Unlike what some who have never been here might think, this snuffed out hearth does not mean that the building is a home only to misfits and desperate people who gave up on the conditions they live in and themselves. On the contrary, local residents try to at least keep up the cosmetic appearance and comfort standards of the building, to the extent that collapsing ceilings and rotten piping allow. In some cases, they manage to succeed. One of these cases is the communal space, which so many would consider decrepit by default, only because nobody technically owns it. Local resident Lyubov Yakovlevna, just like most of her neighbours, does not find the living conditions inside the building acceptable, and has repeatedly appealed to every city official within her reach. We will return to Proletarka’s residents’ struggle and the prospects for their future resettlement and the buildings’ restoration later. The main problem with her room is the window, where one of the glassless panels has been patched up with plywood. Even an ideal heating system would not be of any help in this situation, and the leaky radiators under the window are far from ideal. Some apartments, mostly on the first couple of floors, have plastic windows installed, but for most of the residents, plastic windows are a luxury as unaffordable as moving out to a private apartment. Turning on a heater or a teapot in Proletarka means taking a risk, as the old electrical wiring could fail at any time. The building has no fire alarm installed. The access to the emergency stairs is sealed shut, and local officials ignore all requests to have it opened. Everyone we managed to ask about electricity and water bills said that their 20-40 m2 rooms with the aforementioned «comforts» cost them 8,000 to 9,000 rubles per month. No wonder that some bills go straight past the post boxes. For elderly people like Lyubov Yakovlevna, every trip to the communal kitchen, bathroom or trash turns into a trial. In our conversation, she mentioned the recent arrest of the local Minister of Economic Development. The news said that he was suspected of accepting a $2 million bribe: approximately 130 million rubles. For Lyubov Yakovlevna this is an incredible amount, especially considering that one of the proposed projects for the reconstruction of the entire town was estimated at 300 million rubles. At the same time, this amount of money is hardly impressive compared to the cases of corruption in higher political echelons uncovered within the last few years. "I don’t think you will find anything like this elsewhere«, Lyubov Yakovlevna’s neighbour told us upon hearing that we were reporting on situations similar to Proletarka’s over the entire country. Unfortunately, she is wrong. When residents learned that we had come from Moscow, the first question they asked us was: «Is president Putin unaware of what is going on here? How can we reach him?» They see how the Russian government cares about slums is Syria and how it treats its own. Their main wish is to draw attention to their living conditions and to the fact that those in positions of power have been repeatedly throwing dust in their eyes for many years.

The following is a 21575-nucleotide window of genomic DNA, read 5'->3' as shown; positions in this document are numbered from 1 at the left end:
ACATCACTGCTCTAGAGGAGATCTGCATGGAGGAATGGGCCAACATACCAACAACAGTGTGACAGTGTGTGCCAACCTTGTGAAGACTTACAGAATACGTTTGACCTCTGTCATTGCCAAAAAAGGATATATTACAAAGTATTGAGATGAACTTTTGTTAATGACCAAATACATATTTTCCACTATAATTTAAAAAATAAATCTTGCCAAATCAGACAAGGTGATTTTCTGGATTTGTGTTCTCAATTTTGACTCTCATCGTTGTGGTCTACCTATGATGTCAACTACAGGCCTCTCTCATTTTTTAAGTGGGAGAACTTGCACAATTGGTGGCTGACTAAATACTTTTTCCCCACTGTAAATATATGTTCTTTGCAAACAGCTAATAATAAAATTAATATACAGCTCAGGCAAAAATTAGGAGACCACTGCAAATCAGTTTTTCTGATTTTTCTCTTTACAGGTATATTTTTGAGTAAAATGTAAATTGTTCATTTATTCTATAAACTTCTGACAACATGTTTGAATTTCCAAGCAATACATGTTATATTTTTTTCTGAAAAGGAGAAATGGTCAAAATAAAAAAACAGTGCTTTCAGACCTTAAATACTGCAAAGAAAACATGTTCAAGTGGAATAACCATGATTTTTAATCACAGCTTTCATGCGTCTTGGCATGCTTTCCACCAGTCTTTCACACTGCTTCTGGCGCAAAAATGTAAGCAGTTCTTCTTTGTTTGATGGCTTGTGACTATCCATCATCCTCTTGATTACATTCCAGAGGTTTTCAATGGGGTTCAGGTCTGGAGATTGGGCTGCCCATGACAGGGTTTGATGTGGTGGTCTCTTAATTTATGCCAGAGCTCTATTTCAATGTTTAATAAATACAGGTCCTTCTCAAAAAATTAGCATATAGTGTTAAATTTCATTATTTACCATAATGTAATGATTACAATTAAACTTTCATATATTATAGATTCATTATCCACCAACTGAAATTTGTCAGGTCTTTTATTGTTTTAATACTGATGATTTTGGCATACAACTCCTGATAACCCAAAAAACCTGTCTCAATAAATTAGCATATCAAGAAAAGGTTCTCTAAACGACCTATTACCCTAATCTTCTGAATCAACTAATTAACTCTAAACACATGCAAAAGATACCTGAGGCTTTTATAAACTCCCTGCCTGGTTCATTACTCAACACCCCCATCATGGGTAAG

Note says: "We are all civilised people here, so please take out your trash!"